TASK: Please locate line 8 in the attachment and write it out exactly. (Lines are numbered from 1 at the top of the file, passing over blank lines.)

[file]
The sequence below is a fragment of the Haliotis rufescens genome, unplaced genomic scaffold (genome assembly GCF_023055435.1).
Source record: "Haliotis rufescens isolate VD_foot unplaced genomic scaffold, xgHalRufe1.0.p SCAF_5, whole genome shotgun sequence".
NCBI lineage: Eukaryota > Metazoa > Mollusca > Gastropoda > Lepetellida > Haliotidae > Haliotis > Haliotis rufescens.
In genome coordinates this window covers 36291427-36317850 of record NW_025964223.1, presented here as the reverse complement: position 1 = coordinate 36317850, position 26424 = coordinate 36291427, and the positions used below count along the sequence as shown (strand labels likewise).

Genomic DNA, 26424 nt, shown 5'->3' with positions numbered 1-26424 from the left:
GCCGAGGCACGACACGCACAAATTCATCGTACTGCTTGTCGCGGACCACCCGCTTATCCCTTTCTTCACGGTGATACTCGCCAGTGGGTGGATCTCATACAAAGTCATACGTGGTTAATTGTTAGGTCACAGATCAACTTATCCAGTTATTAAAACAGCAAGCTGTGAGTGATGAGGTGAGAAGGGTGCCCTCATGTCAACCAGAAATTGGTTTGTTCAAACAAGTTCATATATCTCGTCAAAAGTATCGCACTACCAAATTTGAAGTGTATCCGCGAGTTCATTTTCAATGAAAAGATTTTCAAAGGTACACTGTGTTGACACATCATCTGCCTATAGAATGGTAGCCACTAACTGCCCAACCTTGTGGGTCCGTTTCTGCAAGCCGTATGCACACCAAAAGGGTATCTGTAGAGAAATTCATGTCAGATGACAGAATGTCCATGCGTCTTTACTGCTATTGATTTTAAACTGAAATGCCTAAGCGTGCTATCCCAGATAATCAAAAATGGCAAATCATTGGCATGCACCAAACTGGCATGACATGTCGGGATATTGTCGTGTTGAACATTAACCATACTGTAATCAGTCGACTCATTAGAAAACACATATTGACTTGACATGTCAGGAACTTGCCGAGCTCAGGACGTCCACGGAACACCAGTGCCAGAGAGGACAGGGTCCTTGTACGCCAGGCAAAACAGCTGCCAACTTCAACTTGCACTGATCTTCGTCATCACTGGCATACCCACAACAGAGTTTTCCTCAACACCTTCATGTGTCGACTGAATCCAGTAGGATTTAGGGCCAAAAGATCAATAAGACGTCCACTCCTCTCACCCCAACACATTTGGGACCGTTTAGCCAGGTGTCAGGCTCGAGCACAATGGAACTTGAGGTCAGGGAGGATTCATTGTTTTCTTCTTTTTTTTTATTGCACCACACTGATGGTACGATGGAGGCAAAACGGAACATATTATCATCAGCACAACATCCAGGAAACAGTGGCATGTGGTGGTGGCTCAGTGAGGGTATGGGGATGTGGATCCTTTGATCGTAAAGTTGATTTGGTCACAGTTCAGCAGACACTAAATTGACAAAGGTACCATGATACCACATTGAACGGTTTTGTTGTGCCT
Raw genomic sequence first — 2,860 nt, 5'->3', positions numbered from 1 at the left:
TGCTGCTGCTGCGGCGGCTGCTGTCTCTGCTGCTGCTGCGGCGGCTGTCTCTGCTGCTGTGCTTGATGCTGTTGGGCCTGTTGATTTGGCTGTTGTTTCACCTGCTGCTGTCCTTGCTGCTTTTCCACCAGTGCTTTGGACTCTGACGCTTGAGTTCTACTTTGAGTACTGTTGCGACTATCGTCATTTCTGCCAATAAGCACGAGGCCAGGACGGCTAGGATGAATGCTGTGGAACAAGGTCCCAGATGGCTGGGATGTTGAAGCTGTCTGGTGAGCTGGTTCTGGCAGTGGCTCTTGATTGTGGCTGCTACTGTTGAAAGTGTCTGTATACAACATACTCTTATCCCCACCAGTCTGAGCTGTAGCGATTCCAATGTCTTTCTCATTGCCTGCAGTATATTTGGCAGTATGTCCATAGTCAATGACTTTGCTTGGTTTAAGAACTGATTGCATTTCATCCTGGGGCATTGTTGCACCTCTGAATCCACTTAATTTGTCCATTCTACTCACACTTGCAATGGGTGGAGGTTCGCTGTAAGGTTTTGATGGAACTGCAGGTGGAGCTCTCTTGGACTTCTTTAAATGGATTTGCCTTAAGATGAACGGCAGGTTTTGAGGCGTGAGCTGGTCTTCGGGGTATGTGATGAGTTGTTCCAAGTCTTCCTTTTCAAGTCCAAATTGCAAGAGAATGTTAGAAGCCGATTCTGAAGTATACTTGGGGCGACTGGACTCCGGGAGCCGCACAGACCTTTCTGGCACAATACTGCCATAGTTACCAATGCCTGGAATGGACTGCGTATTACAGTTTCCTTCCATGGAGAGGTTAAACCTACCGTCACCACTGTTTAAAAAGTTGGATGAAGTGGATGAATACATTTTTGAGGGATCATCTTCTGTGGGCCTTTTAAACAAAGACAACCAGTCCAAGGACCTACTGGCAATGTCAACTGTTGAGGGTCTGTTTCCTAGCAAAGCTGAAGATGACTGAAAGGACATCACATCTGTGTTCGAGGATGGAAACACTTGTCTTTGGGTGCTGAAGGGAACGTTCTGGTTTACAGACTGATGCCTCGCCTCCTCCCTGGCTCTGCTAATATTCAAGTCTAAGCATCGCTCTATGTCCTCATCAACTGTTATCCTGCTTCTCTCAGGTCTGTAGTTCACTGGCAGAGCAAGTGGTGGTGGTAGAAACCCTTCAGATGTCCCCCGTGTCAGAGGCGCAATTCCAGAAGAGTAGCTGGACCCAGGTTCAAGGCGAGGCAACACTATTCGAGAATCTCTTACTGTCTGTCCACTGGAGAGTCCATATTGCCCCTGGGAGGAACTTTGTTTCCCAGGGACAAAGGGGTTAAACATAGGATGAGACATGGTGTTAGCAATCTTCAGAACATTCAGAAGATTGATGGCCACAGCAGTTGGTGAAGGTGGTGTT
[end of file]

TGCTGCTGCTGCGGCGGCTGCTGTCTCTGCTGCTGCTGCGGCGGCTGTCTCTGCTGCTGTGCTTGATGCTGTTGGGCCTGTTGATTTGGCTGTTGTTTCACCTGCTGCTGTCCTTGCTGCTTTTCCACCAGTGCTTTGGACTCTGACGCTTGAGTTCTACTTTGAGTACTGTTGCGACTATCGTCATTTCTGCCAATAAGCACGAGGCCAGGACGGCTAGGATGAATGCTGTGGAACAAGGTCCCAGATGGCTGGGATGTTGAAGCTGTCTGGTGAGCTGGTTCTGGCAGTGGCTCTTGATTGTGGCTGCTACTGTTGAAAGTGTCTGTATACAACATACTCTTATCCCCACCAGTCTGAGCTGTAGCGATTCCAATGTCTTTCTCATTGCCTGCAGTATATTTGGCAGTATGTCCATAGTCAATGACTTTGCTTGGTTTAAGAACTGATTGCATTTCATCCTGGGGCATTGTTGCACCTCTGAATCCACTTAATTTGTCCATTCTACTCACACTTGCAATGGGTGGAGGTTCGCTGTAAGGTTTTGATGGAACTGCAGGTGGAGCTCTCTTGGACTTCTTTAAATGGATTTGCCTTAAGATGAACGGCAGGTTTTGAGGCGTGAGCTGGTCTTCGGGGTATGTGATGAGTTGTTCCAAGTCTTCCTTTTCAAGTCCAAATTGCAAGAGAATGTTAGAAGCCGATTCTGAAGTATACTTGGGGCGACTGGACTCCGGGAGCCGCACAGACCTTTCTGGCACAATACTGCCATAGTTACCAATGCCTGGAATGGACTGCGTATTACAGTTTCCTTCCATGGAGAGGTTAAACCTACCGTCACCACTGTTTAAAAAGTTGGATGAAGTGGATGAATACATTTTTGAGGGATCATCTTCTGTGGGCCTTTTAAACAAAGACAACCAGTCCAAGGACCTACTGGCAATGTCAACTGTTGAGGGTCTGTTTCCTAGCAAAGCTGAAGATGACTGAAAGGACATCACATCTGTGTTCGAGGATGGAAACACTTGTCTTTGGGTGCTGAAGGGAACGTTCTGGTTTACAGACTGATGCCTCGCCTCCTCCCTGGCTCTGCTAATATTCAAGTCTAAGCATCGCTCTATGTCCTCATCAACTGTTATCCTGCTTCTCTCAGGTCTGTAGTTCACTGGCAGAGCAAGTGGTGGTGGTAGAAACCCTTCAGATGTCCCCCGTGTCAGAGGCGCAATTCCAGAAGAGTAGCTGGACCCAGGTTCAAGGCGAGGCAACACTATTCGAGAATCTCTTACTGTCTGTCCACTGGAGAGTCCATATTGCCCCTGGGAGGAACTTTGTTTCCCAGGGACAAAGGGGTTAAACATAGGATGAGACATGGTGTTAGCAATCTTCAGAACATTCAGAAGATTGATGGCCACAGCAGTTGGTGAAGGTGGTGTT